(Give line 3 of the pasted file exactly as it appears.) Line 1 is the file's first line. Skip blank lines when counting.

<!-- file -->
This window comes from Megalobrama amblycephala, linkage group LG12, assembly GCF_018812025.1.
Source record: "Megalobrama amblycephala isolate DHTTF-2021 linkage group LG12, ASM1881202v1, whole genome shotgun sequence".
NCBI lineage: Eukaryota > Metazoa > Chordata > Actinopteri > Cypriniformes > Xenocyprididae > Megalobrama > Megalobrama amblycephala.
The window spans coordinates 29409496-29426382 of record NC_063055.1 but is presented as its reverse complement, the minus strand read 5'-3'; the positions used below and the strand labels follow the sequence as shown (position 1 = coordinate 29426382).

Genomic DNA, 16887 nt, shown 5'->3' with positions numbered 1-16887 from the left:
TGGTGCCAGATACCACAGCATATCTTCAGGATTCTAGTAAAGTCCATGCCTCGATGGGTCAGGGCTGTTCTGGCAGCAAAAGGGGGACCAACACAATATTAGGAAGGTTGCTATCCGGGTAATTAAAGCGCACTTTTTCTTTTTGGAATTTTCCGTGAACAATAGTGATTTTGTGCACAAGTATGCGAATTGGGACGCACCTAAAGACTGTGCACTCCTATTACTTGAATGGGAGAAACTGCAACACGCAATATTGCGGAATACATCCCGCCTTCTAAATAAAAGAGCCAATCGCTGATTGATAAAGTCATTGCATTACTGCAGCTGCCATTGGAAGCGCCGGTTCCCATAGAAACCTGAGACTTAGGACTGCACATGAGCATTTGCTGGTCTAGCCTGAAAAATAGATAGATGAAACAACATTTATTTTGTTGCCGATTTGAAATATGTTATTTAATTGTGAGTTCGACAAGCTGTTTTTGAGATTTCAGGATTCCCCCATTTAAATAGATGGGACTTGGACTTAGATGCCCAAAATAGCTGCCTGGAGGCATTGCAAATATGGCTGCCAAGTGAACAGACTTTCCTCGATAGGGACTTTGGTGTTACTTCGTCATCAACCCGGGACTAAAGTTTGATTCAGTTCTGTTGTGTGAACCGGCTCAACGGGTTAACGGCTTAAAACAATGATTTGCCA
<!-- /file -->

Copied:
NCBI lineage: Eukaryota > Metazoa > Chordata > Actinopteri > Cypriniformes > Xenocyprididae > Megalobrama > Megalobrama amblycephala.